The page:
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Dementia death risk higher among socioeconomically deprived – study

Socioeconomic deprivation was associated with younger age at death with dementia, researchers found.

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The risk of dying from dementia is higher among the socioeconomically deprived, researchers have said (Peter Byrne/PA)

The risk of dying from dementia is higher among the socioeconomically deprived, researchers have said (Peter Byrne/PA)

The risk of dying from dementia is higher among the socioeconomically deprived, researchers have said (Peter Byrne/PA)

A large proportion of dementia deaths in England and Wales may be due to socioeconomic deprivation, a new study has suggested.

Researchers also found that socioeconomic deprivation was associated with younger age at death with dementia, and poorer access to accurate diagnosis.

Dementia is the leading cause of death in England and Wales, and is the only disease in the top ten causes of death without effective treatment.

The research led by Queen Mary University of London examined Office for National Statistics mortality data for England and Wales, and found that in 2017 14,837 excess dementia deaths were attributable to deprivation – equivalent to 21.5% of all dementia deaths that year.

Persistent and widening socioeconomic inequality might be having an unrecognised impact on brain healthDr Charles Marshall

According to the study published in the Journal of Alzheimer’s Disease, the effect of this association appears to be increasing over time.

Corresponding author Dr Charles Marshall, from Queen Mary University of London, whose work is funded by Barts Charity, said: “Understanding how we might prevent dementia deaths is especially important.

“Persistent and widening socioeconomic inequality might be having an unrecognised impact on brain health.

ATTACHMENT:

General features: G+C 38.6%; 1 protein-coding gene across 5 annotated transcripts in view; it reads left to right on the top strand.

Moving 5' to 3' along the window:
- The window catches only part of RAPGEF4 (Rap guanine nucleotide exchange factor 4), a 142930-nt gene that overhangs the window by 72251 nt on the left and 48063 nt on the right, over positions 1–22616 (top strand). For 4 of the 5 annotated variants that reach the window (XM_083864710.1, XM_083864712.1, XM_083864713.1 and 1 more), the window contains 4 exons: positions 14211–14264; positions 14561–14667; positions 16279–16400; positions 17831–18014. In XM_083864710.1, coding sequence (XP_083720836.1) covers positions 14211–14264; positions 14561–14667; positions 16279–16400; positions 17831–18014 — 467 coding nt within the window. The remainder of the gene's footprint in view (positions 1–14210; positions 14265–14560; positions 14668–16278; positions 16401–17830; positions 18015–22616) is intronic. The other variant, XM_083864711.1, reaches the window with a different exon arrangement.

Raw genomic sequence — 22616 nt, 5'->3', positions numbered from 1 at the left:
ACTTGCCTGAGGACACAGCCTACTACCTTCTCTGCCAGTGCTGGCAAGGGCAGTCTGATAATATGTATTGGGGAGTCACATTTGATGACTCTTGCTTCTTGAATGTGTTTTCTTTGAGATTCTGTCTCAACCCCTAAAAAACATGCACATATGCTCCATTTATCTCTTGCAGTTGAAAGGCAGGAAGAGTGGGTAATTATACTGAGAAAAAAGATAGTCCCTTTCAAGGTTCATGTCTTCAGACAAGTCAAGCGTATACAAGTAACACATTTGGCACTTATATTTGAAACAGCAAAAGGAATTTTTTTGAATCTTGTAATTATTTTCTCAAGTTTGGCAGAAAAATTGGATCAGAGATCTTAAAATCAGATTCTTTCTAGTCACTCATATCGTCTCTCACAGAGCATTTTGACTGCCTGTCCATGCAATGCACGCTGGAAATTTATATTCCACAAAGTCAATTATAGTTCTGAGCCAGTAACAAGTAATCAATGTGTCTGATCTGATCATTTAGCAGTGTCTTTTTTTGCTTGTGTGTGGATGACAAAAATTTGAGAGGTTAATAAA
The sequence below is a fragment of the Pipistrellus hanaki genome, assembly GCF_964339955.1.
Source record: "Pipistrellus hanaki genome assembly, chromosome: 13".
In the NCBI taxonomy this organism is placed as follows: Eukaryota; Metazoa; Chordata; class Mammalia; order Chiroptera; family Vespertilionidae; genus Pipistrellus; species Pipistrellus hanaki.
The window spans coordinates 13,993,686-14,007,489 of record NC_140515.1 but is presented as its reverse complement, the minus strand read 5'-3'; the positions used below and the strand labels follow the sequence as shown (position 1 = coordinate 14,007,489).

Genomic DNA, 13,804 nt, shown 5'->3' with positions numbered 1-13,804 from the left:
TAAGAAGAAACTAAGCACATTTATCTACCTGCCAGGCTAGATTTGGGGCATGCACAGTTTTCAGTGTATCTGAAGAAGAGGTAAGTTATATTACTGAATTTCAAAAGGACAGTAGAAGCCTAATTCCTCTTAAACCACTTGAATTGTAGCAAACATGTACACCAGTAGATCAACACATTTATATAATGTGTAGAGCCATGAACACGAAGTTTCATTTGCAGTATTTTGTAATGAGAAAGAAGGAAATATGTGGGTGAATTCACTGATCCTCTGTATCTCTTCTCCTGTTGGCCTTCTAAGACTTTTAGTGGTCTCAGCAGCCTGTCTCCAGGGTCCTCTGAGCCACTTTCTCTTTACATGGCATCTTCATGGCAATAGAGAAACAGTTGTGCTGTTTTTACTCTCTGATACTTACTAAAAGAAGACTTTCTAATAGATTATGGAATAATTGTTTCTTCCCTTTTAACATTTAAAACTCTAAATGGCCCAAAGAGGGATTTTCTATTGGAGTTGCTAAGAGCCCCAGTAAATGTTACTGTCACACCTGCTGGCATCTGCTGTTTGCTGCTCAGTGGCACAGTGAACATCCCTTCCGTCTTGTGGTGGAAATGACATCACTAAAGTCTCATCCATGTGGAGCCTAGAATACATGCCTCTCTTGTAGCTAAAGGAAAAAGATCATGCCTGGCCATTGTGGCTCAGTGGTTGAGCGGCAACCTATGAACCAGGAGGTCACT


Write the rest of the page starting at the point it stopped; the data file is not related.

“Addressing this inequality could be an important strategy to help stem the rising tide of dementia.”

Researchers have hypothesised various factors for the relationship between dementia and socioeconomic deprivation.

These include education, diet, vascular risk factors, stress and access to healthcare.

It is likely that poorer quality of diagnosis in more deprived patients means they are being disadvantaged in terms of prognosis, counselling, planning of future care, access to appropriate symptomatic treatments and opportunities to participate in research.

Although a direct causal relationship between socioeconomic status and dementia has yet to be established, the researchers say deprivation could be a major target in public health approaches aimed at reducing the population burden of dementia.

The study has a number of limitations including that it is an observational study, meaning a causal link between deprivation and dementia cannot be confirmed.

There is also a lack of detail on specific dementia subtypes within the ONS data which is likely to lead to incomplete ascertainment of dementia cases.

PA


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